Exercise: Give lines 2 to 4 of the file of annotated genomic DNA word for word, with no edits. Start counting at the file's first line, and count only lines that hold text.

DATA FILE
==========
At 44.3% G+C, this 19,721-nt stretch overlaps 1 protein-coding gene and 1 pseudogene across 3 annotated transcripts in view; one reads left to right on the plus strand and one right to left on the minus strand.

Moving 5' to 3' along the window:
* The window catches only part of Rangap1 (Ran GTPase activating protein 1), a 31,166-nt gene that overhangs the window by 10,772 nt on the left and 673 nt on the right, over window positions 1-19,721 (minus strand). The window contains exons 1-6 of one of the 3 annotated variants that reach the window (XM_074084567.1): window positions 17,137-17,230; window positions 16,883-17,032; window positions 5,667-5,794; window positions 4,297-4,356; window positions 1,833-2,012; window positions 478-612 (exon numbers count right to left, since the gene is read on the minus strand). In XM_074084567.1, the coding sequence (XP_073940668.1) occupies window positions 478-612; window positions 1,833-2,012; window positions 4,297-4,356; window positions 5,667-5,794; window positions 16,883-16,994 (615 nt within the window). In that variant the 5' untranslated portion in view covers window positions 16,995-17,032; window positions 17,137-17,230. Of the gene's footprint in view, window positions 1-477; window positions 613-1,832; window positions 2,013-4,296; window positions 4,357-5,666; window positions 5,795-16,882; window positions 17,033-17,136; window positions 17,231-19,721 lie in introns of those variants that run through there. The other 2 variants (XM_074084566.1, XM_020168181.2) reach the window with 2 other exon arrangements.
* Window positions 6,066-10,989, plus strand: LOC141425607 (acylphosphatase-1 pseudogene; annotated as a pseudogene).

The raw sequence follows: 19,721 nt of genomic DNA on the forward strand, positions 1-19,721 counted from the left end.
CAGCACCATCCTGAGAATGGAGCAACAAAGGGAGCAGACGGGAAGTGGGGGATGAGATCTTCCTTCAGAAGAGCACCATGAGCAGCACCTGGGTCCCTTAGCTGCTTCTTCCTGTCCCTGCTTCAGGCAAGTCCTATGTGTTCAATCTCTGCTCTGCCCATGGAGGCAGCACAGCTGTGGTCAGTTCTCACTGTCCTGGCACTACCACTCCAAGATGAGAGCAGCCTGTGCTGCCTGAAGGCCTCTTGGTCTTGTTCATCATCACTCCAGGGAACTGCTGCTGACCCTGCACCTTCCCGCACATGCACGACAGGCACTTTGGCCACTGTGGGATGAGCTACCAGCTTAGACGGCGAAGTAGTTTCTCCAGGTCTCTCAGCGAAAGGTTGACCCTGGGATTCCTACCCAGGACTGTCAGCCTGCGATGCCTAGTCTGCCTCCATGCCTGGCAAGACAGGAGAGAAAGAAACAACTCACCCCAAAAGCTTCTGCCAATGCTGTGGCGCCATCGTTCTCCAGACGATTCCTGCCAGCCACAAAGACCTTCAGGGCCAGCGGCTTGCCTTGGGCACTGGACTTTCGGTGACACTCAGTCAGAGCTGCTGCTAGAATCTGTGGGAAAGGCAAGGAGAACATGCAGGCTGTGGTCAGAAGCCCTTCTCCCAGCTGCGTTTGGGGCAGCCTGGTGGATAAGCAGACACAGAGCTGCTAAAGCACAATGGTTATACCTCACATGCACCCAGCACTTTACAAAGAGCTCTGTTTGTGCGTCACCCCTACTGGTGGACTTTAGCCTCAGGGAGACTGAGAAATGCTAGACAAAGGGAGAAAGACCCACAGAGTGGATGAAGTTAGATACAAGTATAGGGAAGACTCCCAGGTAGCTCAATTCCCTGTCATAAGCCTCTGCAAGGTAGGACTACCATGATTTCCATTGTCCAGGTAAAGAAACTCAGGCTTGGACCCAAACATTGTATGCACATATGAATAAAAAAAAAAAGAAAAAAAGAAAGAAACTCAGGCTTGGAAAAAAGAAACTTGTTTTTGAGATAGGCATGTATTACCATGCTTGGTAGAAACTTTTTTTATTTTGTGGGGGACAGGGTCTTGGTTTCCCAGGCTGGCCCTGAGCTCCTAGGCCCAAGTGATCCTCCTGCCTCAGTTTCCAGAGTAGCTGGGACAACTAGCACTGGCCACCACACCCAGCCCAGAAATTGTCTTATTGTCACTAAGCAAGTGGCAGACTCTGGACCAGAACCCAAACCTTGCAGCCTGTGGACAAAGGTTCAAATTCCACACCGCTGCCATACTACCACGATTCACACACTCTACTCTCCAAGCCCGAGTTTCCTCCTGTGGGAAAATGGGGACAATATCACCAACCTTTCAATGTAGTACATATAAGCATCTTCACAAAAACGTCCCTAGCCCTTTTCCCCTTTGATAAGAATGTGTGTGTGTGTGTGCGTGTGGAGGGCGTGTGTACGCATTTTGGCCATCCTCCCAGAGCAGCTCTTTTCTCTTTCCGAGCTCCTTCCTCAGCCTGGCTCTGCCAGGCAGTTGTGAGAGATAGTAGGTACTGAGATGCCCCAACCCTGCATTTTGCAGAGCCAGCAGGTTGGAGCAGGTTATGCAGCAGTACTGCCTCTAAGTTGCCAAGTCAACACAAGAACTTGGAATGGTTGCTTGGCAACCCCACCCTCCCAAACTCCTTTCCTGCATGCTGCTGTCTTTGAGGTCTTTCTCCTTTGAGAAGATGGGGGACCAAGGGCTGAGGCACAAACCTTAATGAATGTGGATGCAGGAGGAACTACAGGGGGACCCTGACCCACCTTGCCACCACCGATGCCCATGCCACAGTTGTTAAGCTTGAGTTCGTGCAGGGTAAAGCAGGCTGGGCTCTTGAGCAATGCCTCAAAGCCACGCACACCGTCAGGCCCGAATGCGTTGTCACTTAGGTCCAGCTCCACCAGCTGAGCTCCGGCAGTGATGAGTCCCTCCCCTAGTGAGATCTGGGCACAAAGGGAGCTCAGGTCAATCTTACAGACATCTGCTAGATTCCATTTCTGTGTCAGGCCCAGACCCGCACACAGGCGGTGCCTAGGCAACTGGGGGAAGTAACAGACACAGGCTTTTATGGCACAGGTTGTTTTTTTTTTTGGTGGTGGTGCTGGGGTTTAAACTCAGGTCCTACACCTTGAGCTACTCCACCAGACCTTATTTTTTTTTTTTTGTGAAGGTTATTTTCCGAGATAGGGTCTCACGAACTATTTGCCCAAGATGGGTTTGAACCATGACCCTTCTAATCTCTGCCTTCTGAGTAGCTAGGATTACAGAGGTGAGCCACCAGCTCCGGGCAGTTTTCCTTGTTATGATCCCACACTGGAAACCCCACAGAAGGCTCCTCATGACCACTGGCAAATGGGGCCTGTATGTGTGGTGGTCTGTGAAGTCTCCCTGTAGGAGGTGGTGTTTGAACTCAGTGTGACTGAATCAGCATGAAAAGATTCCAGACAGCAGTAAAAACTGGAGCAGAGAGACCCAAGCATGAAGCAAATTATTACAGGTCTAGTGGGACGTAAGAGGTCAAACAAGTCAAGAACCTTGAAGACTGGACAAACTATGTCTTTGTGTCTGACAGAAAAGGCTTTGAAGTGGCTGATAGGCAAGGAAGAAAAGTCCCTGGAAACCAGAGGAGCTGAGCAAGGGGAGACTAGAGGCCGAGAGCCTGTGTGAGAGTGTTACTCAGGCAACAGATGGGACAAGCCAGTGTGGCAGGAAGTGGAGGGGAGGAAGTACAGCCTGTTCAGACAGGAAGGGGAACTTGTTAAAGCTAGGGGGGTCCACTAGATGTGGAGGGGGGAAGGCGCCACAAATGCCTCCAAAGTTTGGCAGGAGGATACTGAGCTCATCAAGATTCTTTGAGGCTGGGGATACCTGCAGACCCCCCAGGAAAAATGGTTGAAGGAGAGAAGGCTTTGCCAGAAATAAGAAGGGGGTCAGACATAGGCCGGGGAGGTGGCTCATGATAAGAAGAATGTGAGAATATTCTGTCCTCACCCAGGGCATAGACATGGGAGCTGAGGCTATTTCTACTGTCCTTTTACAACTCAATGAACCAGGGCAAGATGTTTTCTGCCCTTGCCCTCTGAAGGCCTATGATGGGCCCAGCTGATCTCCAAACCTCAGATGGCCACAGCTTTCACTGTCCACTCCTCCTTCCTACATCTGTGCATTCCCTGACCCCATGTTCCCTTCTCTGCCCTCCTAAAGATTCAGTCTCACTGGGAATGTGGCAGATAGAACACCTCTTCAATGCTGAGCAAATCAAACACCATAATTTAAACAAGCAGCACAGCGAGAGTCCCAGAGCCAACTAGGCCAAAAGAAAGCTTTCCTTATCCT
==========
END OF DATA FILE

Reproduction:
Moving 5' to 3' along the window:
* The window catches only part of Rangap1 (Ran GTPase activating protein 1), a 31,166-nt gene that overhangs the window by 10,772 nt on the left and 673 nt on the right, over window positions 1-19,721 (minus strand). The window contains exons 1-6 of one of the 3 annotated variants that reach the window (XM_074084567.1): window positions 17,137-17,230; window positions 16,883-17,032; window positions 5,667-5,794; window positions 4,297-4,356; window positions 1,833-2,012; window positions 478-612 (exon numbers count right to left, since the gene is read on the minus strand). In XM_074084567.1, the coding sequence (XP_073940668.1) occupies window positions 478-612; window positions 1,833-2,012; window positions 4,297-4,356; window positions 5,667-5,794; window positions 16,883-16,994 (615 nt within the window). In that variant the 5' untranslated portion in view covers window positions 16,995-17,032; window positions 17,137-17,230. Of the gene's footprint in view, window positions 1-477; window positions 613-1,832; window positions 2,013-4,296; window positions 4,357-5,666; window positions 5,795-16,882; window positions 17,033-17,136; window positions 17,231-19,721 lie in introns of those variants that run through there. The other 2 variants (XM_074084566.1, XM_020168181.2) reach the window with 2 other exon arrangements.
* Window positions 6,066-10,989, plus strand: LOC141425607 (acylphosphatase-1 pseudogene; annotated as a pseudogene).